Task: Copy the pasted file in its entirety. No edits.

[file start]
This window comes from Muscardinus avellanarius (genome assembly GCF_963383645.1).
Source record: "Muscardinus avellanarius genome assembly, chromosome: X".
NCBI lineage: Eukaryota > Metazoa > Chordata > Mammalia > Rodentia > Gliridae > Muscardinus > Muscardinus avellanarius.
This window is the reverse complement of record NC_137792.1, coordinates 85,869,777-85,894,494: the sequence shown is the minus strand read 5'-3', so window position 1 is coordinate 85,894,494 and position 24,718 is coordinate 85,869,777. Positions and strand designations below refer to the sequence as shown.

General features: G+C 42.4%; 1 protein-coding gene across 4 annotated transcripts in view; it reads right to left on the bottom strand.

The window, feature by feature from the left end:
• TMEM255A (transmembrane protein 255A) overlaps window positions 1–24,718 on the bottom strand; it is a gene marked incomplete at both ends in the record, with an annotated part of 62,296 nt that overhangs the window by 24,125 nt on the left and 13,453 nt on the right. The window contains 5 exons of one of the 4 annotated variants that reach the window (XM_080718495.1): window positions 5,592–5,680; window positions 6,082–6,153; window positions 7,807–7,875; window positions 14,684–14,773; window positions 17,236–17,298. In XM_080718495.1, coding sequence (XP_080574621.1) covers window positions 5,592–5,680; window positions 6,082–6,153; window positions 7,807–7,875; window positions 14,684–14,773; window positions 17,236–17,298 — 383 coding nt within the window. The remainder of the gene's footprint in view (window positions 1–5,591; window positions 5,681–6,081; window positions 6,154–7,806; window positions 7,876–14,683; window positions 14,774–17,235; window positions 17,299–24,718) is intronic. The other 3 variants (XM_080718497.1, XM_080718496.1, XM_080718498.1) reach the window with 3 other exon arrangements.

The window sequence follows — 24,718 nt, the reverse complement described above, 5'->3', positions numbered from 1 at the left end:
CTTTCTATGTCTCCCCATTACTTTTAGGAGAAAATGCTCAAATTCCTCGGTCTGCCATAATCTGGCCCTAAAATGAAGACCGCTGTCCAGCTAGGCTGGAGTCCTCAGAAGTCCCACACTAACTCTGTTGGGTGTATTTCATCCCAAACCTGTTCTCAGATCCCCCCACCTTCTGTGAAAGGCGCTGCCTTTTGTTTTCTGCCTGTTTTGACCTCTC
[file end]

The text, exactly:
This window comes from Muscardinus avellanarius (genome assembly GCF_963383645.1).
Source record: "Muscardinus avellanarius genome assembly, chromosome: X".
NCBI lineage: Eukaryota > Metazoa > Chordata > Mammalia > Rodentia > Gliridae > Muscardinus > Muscardinus avellanarius.
This window is the reverse complement of record NC_137792.1, coordinates 85,869,777-85,894,494: the sequence shown is the minus strand read 5'-3', so window position 1 is coordinate 85,894,494 and position 24,718 is coordinate 85,869,777. Positions and strand designations below refer to the sequence as shown.

General features: G+C 42.4%; 1 protein-coding gene across 4 annotated transcripts in view; it reads right to left on the bottom strand.

The window, feature by feature from the left end:
• TMEM255A (transmembrane protein 255A) overlaps window positions 1–24,718 on the bottom strand; it is a gene marked incomplete at both ends in the record, with an annotated part of 62,296 nt that overhangs the window by 24,125 nt on the left and 13,453 nt on the right. The window contains 5 exons of one of the 4 annotated variants that reach the window (XM_080718495.1): window positions 5,592–5,680; window positions 6,082–6,153; window positions 7,807–7,875; window positions 14,684–14,773; window positions 17,236–17,298. In XM_080718495.1, coding sequence (XP_080574621.1) covers window positions 5,592–5,680; window positions 6,082–6,153; window positions 7,807–7,875; window positions 14,684–14,773; window positions 17,236–17,298 — 383 coding nt within the window. The remainder of the gene's footprint in view (window positions 1–5,591; window positions 5,681–6,081; window positions 6,154–7,806; window positions 7,876–14,683; window positions 14,774–17,235; window positions 17,299–24,718) is intronic. The other 3 variants (XM_080718497.1, XM_080718496.1, XM_080718498.1) reach the window with 3 other exon arrangements.

The window sequence follows — 24,718 nt, the reverse complement described above, 5'->3', positions numbered from 1 at the left end:
CTTTCTATGTCTCCCCATTACTTTTAGGAGAAAATGCTCAAATTCCTCGGTCTGCCATAATCTGGCCCTAAAATGAAGACCGCTGTCCAGCTAGGCTGGAGTCCTCAGAAGTCCCACACTAACTCTGTTGGGTGTATTTCATCCCAAACCTGTTCTCAGATCCCCCCACCTTCTGTGAAAGGCGCTGCCTTTTGTTTTCTGCCTGTTTTGACCTCTC